Default Re: Survey of Mite Infestation in Drone and Worker Brood in a Treatment Free Colony

    Very Interesting bump!

  5. #5
    Join Date
    Feb 2013
    Location
    Greene, (Upstate) NY. The Great USA
    Posts
    94

    Default Re: Survey of Mite Infestation in Drone and Worker Brood in a Treatment Free Colony

    Very Interesting!

  6. #6
    Join Date
    Mar 2013
    Location
    Quebec, Canada
    Posts
    4

    Default Re: Survey of Mite Infestation in Drone and Worker Brood in a Treatment Free Colony

    I as well have done the sort of take apart frame and count the mite deal. My results where very near yours and that got me to use drone frames in all my hives. After breeding is over, those same drone frames will head to the freezer when 75% of those cells are capped, and another drone frame will take it's place. In 2 weeks the rotation will take place again. At the end of the summer take a peek at the last frame of drones. Be patience because it will take some tries to find some mites. The best part of the whole deal for me is that those mites are destroyed before they are born and never see my girls

  7. #7

    Default Re: Survey of Mite Infestation in Drone and Worker Brood in a Treatment Free Colony

    Having made this objective measurement, by next spring you can make an educated assumption. If the colony collapses this winter…you can be pretty sure mites were a factor. If it comes out of winter going gang busters…you can say….this colony is able to handle significant mite loads without noticeable effects.
    For the life of me….I cannot understand why anyone is so resistant to collecting this kind of objective data.
    Dan www.boogerhillbee.com
    Experience is a hard teacher because she gives the test first, the lesson afterwards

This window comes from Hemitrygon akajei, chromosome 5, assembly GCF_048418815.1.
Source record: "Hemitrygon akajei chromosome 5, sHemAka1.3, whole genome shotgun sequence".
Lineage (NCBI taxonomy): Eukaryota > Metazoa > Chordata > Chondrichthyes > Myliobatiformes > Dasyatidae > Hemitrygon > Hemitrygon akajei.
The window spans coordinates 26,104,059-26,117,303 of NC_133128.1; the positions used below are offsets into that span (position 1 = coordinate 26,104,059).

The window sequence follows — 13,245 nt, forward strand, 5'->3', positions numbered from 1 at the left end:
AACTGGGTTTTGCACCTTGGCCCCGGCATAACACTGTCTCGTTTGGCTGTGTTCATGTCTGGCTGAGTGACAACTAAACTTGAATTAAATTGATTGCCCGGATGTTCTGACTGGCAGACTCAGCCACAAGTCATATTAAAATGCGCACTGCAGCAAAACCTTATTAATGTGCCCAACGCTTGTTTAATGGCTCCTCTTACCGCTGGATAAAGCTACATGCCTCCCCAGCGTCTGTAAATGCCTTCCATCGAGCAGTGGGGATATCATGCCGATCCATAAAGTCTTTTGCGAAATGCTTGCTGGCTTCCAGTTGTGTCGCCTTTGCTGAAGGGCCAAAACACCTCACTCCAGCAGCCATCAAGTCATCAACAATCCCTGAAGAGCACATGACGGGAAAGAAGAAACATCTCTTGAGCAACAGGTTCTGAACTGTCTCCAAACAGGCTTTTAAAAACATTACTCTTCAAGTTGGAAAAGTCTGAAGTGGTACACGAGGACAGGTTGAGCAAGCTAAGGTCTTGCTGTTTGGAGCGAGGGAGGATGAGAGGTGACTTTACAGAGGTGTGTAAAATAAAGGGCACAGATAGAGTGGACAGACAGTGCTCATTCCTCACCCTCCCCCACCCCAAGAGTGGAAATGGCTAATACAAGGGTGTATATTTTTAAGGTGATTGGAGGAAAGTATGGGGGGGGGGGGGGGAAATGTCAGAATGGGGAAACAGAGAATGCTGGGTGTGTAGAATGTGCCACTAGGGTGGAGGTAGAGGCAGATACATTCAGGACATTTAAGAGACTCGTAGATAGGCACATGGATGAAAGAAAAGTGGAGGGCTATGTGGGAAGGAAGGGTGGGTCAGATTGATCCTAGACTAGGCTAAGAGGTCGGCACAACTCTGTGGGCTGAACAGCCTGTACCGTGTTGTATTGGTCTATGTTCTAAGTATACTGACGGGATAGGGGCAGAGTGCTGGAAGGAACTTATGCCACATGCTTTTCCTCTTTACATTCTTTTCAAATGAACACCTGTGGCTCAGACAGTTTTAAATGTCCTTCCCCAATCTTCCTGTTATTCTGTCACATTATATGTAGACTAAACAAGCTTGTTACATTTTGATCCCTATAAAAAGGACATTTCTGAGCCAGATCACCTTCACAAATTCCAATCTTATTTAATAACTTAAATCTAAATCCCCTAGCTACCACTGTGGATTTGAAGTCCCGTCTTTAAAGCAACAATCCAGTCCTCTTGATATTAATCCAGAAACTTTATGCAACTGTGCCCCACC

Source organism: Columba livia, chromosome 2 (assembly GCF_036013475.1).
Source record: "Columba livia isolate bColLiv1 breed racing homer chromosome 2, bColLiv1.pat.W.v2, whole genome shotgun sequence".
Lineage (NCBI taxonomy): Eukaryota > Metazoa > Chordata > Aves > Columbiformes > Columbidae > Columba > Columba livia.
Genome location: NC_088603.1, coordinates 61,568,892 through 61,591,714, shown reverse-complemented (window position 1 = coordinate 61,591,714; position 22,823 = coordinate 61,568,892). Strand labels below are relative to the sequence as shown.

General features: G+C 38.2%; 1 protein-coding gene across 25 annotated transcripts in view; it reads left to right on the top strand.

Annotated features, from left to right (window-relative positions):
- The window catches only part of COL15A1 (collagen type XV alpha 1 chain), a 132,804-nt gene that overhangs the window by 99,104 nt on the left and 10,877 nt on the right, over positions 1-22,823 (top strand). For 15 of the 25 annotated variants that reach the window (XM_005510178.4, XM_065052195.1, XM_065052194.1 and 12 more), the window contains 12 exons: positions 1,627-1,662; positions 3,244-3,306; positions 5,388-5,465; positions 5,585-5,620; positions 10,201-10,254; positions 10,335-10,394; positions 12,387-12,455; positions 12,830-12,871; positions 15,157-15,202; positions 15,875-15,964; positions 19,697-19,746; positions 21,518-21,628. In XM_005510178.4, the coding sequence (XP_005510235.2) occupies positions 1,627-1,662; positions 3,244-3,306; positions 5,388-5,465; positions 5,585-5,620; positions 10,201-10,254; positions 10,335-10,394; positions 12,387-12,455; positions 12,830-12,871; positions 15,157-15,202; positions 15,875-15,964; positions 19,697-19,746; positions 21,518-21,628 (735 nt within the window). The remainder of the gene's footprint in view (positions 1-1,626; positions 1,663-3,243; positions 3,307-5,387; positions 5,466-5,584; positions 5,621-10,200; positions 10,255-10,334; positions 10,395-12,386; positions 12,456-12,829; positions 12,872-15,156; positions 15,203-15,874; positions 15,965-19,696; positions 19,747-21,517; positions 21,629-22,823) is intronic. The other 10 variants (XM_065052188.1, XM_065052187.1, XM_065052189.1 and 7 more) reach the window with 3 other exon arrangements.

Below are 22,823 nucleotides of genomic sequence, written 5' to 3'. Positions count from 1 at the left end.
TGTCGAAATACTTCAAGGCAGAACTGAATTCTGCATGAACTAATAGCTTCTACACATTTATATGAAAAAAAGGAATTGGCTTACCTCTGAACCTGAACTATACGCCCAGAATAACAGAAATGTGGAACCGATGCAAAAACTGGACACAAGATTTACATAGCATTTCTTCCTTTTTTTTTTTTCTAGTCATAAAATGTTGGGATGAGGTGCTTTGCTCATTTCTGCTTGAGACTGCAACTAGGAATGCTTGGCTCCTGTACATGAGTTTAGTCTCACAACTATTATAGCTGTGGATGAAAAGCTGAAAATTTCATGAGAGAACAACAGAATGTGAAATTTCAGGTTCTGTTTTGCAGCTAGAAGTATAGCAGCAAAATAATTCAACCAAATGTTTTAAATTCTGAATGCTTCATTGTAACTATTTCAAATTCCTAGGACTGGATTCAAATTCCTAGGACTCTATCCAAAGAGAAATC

8. #8
    Join Date
    Dec 2002
    Location
    Denver, Colorado
    Posts
    5,033

    Default Re: Survey of Mite Infestation in Drone and Worker Brood in a Treatment Free Colony

    I requeened the hive, so there's not much point in keeping track of it yet.
    Solomon Parker, Parker Farms, ParkerFarms.biz
    11 Years Treatment-Free, ~25 Colony Baseline

  9. #9
    Join Date
    Jul 2010
    Location
    Auckland,Auckland,New Zealand
    Posts
    5,723

    Default Re: Survey of Mite Infestation in Drone and Worker Brood in a Treatment Free Colony

    Why the requeen? Too many mites so try a different queen?
    44 years, been commercial, outfits up to 4000 hives, now 120 hives and 200 nucs as a hobby, selling bees. T (mostly).

  10. #10

    Default Re: Survey of Mite Infestation in Drone and Worker Brood in a Treatment Free Colony

    Those are some great pictures. New folks should really look at them. They definately show what mites look like on larvae.
    Greg Whitehead, Ten Mile, TN
    Blog - http://gregsbees.blogspot.com/

  11. #11
    Join Date
    Dec 2005
    Location
    Brasher Falls, NY, USA
    Posts
    26,216

    Default Re: Survey of Mite Infestation in Drone and Worker Brood in a Treatment Free Colony

    Good job Solomon.
    Mark Berninghausen "That which works, persists."

  12. #12
    Join Date
    Jul 2013
    Location
    Central Oregon
    Posts
    41